Intended for healthcare professionals

Rapid response to:

Analysis

Call for independent monitoring of disease outbreak preparedness

BMJ 2018; 361 doi: https://doi.org/10.1136/bmj.k2269 (Published 24 May 2018) Cite this as: BMJ 2018;361:k2269

Rapid Response:

Re: Call for independent monitoring of disease outbreak preparedness

At the World Health Assembly yesterday, the WHO and the World Bank announced the launch of a Global Preparedness Monitoring Board. This excellent initiative has potential to significantly improve health security. For the announcement, which came just several hours before our article was published, please see the WHO News Release, Geneva, May 24, 2018: "WHO and World Bank Group join forces to strengthen global health security," http://www.who.int/news-room/detail/24-05-2018-who-and-world-bank-group-... .

According to the WHO News Release, this new official mechanism will carry out "stringent independent monitoring and regular reporting of preparedness to tackle outbreaks, pandemics, and other emergencies with health consequences." The Board will be responsible for the production of annual reports. It will "advocate at the highest levels for health crisis preparedness." Further, it will "ensure that all stakeholders, at all levels and across all sectors, keep these issues on the political agenda and are held accountable for making the world better prepared to respond to outbreaks and emergencies with health consequences."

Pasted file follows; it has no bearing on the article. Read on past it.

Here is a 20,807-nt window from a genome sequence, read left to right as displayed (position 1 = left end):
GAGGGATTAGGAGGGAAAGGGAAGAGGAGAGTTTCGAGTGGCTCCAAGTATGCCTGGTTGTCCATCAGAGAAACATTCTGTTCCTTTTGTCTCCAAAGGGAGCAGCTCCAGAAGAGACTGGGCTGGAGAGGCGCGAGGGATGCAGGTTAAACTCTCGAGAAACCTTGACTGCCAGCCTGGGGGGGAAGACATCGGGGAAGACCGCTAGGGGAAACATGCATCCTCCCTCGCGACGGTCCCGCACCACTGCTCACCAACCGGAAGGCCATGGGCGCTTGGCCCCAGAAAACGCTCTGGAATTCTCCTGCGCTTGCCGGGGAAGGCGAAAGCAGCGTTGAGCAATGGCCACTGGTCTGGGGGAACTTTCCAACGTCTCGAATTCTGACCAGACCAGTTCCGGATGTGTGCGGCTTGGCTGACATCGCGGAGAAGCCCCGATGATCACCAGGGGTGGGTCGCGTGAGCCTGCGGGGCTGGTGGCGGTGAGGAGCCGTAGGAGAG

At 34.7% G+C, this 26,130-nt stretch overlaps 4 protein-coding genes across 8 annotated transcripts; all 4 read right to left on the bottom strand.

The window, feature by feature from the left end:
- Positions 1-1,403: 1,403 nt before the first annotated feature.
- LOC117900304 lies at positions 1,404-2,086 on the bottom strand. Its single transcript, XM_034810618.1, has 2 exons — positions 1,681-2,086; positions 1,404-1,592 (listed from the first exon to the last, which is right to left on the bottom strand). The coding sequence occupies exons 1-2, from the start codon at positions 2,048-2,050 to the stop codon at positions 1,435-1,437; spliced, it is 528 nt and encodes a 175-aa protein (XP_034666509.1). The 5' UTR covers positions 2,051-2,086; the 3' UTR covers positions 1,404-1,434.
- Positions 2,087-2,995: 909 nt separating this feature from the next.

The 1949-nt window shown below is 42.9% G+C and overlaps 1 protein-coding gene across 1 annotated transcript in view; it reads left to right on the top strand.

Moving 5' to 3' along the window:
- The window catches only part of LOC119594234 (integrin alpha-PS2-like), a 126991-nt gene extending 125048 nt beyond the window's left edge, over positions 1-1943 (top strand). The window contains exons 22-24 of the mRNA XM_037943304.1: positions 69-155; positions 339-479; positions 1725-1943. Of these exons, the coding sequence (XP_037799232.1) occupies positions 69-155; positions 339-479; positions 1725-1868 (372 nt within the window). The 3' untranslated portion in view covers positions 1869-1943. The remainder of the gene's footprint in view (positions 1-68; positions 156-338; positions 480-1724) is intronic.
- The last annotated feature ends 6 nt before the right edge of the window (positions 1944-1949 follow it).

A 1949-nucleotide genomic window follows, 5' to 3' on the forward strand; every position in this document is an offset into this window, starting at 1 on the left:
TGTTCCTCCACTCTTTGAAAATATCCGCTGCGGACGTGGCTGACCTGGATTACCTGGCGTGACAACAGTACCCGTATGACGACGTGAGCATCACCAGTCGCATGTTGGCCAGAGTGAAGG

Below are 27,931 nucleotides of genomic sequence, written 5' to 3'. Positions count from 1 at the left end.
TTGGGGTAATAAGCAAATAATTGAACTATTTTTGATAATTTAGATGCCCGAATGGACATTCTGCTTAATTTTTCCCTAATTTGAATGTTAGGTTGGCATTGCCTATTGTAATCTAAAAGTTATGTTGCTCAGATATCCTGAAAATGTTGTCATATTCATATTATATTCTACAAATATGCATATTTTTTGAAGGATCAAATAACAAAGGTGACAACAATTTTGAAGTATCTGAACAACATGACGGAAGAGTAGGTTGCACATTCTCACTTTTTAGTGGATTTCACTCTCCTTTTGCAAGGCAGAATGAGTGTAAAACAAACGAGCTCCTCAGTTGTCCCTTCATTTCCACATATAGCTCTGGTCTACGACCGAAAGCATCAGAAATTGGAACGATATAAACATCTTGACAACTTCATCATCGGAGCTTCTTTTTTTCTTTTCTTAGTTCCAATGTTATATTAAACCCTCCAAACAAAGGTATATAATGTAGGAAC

"The Board will be co-chaired by Dr Gro Harlem Brundtland, former Prime Minister of Norway and former WHO Director-General, and Mr Elhadj As Sy, Secretary General of the International Federation of the Red Cross and Red Crescent Societies." It will include "political leaders, heads of UN agencies and world-class health experts, serving in their individual, independent capacities."

Effective and efficient tackling of outbreaks always requires acting early, at the source of the contagion, because with an exponential rate of spread, the contagion can quickly outpace a response. One Health approaches are therefore needed since some 75 percent of pathogens with pandemic potential are now zoonotic (of animal origin). Moreover, One Health approaches have been shown to be both effective and efficient; see World Bank Group (2018). Operational framework for strengthening human, animal and environmental public health systems at their interface, http://documents.worldbank.org/curated/en/703711517234402168/Operational... .

Competing interests: No competing interests

25 May 2018
Olga Jonas
economist
Harvard Global Health Institute
Harvard University, Cambridge, MA USA